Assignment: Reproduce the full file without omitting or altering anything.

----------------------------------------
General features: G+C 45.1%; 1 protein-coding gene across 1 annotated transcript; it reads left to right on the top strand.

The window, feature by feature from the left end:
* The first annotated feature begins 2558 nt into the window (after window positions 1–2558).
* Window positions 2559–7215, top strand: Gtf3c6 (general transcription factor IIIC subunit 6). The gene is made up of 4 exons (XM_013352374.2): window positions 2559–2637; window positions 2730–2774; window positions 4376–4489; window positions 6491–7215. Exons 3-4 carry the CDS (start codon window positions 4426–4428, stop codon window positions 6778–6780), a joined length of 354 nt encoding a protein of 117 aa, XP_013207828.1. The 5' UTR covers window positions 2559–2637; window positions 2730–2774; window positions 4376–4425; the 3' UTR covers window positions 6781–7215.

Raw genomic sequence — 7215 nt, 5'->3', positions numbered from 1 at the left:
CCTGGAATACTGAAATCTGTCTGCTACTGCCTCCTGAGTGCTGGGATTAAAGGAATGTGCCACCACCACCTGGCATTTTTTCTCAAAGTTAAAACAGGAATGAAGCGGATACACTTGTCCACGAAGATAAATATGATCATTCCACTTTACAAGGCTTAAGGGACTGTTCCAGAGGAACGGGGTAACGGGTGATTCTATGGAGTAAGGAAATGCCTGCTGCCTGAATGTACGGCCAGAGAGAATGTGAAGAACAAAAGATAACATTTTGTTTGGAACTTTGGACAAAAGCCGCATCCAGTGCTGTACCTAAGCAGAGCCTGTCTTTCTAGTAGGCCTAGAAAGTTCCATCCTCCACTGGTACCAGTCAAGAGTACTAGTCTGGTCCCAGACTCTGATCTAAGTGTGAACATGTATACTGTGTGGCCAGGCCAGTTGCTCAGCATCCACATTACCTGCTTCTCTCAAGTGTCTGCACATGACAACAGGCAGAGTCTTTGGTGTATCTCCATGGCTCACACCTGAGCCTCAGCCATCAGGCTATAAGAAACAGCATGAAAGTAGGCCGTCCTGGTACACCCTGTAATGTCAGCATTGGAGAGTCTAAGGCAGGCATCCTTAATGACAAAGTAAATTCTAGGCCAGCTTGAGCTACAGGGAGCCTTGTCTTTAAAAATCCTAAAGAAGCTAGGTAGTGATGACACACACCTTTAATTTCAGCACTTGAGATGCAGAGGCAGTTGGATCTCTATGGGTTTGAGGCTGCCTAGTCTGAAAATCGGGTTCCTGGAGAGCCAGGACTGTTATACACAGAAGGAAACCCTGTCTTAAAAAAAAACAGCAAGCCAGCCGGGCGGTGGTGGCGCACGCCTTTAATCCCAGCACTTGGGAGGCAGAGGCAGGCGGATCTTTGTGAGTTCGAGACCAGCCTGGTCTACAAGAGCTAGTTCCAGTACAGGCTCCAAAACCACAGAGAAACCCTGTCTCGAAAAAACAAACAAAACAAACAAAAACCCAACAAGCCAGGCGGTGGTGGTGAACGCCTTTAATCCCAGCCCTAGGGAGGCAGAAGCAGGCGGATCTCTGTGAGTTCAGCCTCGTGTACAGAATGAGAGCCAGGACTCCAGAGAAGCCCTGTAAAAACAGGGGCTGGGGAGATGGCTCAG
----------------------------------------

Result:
General features: G+C 45.1%; 1 protein-coding gene across 1 annotated transcript; it reads left to right on the top strand.

The window, feature by feature from the left end:
* The first annotated feature begins 2558 nt into the window (after window positions 1–2558).
* Window positions 2559–7215, top strand: Gtf3c6 (general transcription factor IIIC subunit 6). The gene is made up of 4 exons (XM_013352374.2): window positions 2559–2637; window positions 2730–2774; window positions 4376–4489; window positions 6491–7215. Exons 3-4 carry the CDS (start codon window positions 4426–4428, stop codon window positions 6778–6780), a joined length of 354 nt encoding a protein of 117 aa, XP_013207828.1. The 5' UTR covers window positions 2559–2637; window positions 2730–2774; window positions 4376–4425; the 3' UTR covers window positions 6781–7215.

Raw genomic sequence — 7215 nt, 5'->3', positions numbered from 1 at the left:
CCTGGAATACTGAAATCTGTCTGCTACTGCCTCCTGAGTGCTGGGATTAAAGGAATGTGCCACCACCACCTGGCATTTTTTCTCAAAGTTAAAACAGGAATGAAGCGGATACACTTGTCCACGAAGATAAATATGATCATTCCACTTTACAAGGCTTAAGGGACTGTTCCAGAGGAACGGGGTAACGGGTGATTCTATGGAGTAAGGAAATGCCTGCTGCCTGAATGTACGGCCAGAGAGAATGTGAAGAACAAAAGATAACATTTTGTTTGGAACTTTGGACAAAAGCCGCATCCAGTGCTGTACCTAAGCAGAGCCTGTCTTTCTAGTAGGCCTAGAAAGTTCCATCCTCCACTGGTACCAGTCAAGAGTACTAGTCTGGTCCCAGACTCTGATCTAAGTGTGAACATGTATACTGTGTGGCCAGGCCAGTTGCTCAGCATCCACATTACCTGCTTCTCTCAAGTGTCTGCACATGACAACAGGCAGAGTCTTTGGTGTATCTCCATGGCTCACACCTGAGCCTCAGCCATCAGGCTATAAGAAACAGCATGAAAGTAGGCCGTCCTGGTACACCCTGTAATGTCAGCATTGGAGAGTCTAAGGCAGGCATCCTTAATGACAAAGTAAATTCTAGGCCAGCTTGAGCTACAGGGAGCCTTGTCTTTAAAAATCCTAAAGAAGCTAGGTAGTGATGACACACACCTTTAATTTCAGCACTTGAGATGCAGAGGCAGTTGGATCTCTATGGGTTTGAGGCTGCCTAGTCTGAAAATCGGGTTCCTGGAGAGCCAGGACTGTTATACACAGAAGGAAACCCTGTCTTAAAAAAAAACAGCAAGCCAGCCGGGCGGTGGTGGCGCACGCCTTTAATCCCAGCACTTGGGAGGCAGAGGCAGGCGGATCTTTGTGAGTTCGAGACCAGCCTGGTCTACAAGAGCTAGTTCCAGTACAGGCTCCAAAACCACAGAGAAACCCTGTCTCGAAAAAACAAACAAAACAAACAAAAACCCAACAAGCCAGGCGGTGGTGGTGAACGCCTTTAATCCCAGCCCTAGGGAGGCAGAAGCAGGCGGATCTCTGTGAGTTCAGCCTCGTGTACAGAATGAGAGCCAGGACTCCAGAGAAGCCCTGTAAAAACAGGGGCTGGGGAGATGGCTCAG